We’ll add more market news briefs throughout the day. Check back to read the latest.
Most recent market news
Thursday, October 26
- 30-year fixed-rate mortgage (FRM) averaged 3.94 percent with an average 0.5 point for the week ending October 26, 2017, up from last week when it averaged 3.88 percent. A year ago at this time, the 30-year FRM averaged 3.47 percent.
- 15-year FRM this week averaged 3.25 percent with an average 0.5 point, up from last week when it averaged 3.19 percent. A year ago at this time, the 15-year FRM averaged 2.78 percent.
- 5-year Treasury-indexed hybrid adjustable-rate mortgage (ARM) averaged 3.21 percent this week with an average 0.4 point, up from last week when it averaged 3.17 percent. A year ago at this time, the 5-year ARM averaged 2.84 percent.
“The 10-year Treasury yield surged this week, jumping 12 basis points,” said Sean Becketti, chief economist at Freddie Mac. “The 30-year mortgage rate followed suit, increasing 6 basis points to 3.94 percent. Today’s survey rate is the highest rate in three months.”
News from earlier this week
Tuesday, October 24
- A total of 20,956 new and resale houses and condos sold in September 2017 in Los Angeles, Riverside, San Diego, Ventura, San Bernardino and Orange counties, down 12.9 percent month over month from 24,055 sales in August 2017 and down 1.7 percent year over year from 21,325 sales in September 2016.
- September 2017 sales were the lowest for the month of September since 2014 when 18,874 homes sold. Since 1988, the average change in sales between August and September is a decrease of 9.4 percent.
- September sales have ranged from a low of 12,455 in 2007 to a high of 37,771 in 2003, and September 2017 sales were 10.5 percent below the September average of 23,422 sales since 1988 when data for this report begins (data start dates vary by county).
- In September 2017, sales of newly built homes – detached houses and condos combined – were 44.4 percent below the long-term September average. The resale market, however, is closer to its historical average with September 2017 resales coming in 5.1 percent below the September average. Ignoring the 2003-2006 housing boom that was fueled by risky home loans, September 2017 resales were 2.3 percent below the month’s average.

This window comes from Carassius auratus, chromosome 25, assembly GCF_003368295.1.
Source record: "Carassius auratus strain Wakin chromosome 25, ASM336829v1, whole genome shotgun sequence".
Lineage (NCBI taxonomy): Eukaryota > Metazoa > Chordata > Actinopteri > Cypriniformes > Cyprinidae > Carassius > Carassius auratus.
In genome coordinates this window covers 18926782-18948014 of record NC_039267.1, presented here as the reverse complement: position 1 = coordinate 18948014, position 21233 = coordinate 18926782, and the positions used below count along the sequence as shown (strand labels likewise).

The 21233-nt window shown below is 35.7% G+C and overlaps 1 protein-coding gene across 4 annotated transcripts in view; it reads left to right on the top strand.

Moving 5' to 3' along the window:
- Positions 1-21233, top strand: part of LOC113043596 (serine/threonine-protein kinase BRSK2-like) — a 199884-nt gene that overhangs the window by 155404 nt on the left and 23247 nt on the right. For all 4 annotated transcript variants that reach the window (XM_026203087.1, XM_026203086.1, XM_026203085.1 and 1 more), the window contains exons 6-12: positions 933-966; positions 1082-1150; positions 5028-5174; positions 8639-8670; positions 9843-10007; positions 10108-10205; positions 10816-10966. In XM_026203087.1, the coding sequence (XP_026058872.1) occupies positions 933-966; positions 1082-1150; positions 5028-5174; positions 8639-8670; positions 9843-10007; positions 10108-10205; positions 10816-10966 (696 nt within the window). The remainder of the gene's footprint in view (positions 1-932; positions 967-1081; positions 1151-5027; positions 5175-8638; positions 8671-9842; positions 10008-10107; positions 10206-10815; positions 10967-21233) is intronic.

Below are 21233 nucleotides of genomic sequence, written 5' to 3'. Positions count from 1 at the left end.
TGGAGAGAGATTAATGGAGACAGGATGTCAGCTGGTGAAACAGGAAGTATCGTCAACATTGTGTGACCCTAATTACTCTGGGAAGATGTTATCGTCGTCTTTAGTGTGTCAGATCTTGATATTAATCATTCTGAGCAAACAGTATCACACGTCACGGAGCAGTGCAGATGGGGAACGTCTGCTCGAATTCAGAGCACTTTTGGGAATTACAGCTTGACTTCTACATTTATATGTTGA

- The median price paid for all Southern California homes sold in September 2017 was $505,000, up 1 percent month over month from $500,000 in August 2017 and up 9.8 percent year over year from $460,000 in September 2016.
- The average change in the median sale price between August and September since 1988 is a decrease of 0.6 percent, and on a year-over-year basis the median has risen for 66 consecutive months, of which the last 40 have been single-digit gains. The September 2017 median matched the peak median of $505,000 reached in April, May and July of 2007; however, when the median sale price history is adjusted for inflation, the September 2017 median remained 12.9 percent below the peak.
- Home sales of $500,000 or more accounted for 51.3 percent of all sales in September 2017, up from 50.5 percent in August 2017 and up from 44 percent in September 2016.
- The number of homes that sold for $500,000 or more in September 2017 rose 14.8 percent compared with September 2016, and sales below $500,000 fell 14.3 percent over the same period.
- Sales of $800,000 or more increased 16.9 percent year over year and sales of $1 million or more increased 18.9 percent. At the other end of the market, sales below $200,000 fell 28.8 percent in September 2017 compared with September 2016.
“The Southern California median sale price’s climb back to the peak it reached more than a decade ago reflects the region-wide strengthening of home prices, which has boosted homeowner equity and helped spur consumer spending and economic growth,” said CoreLogic research analyst Andrew LePage. “In inflation-adjusted terms, however, the region’s median last month was still almost 13 percent below its 2007 peak.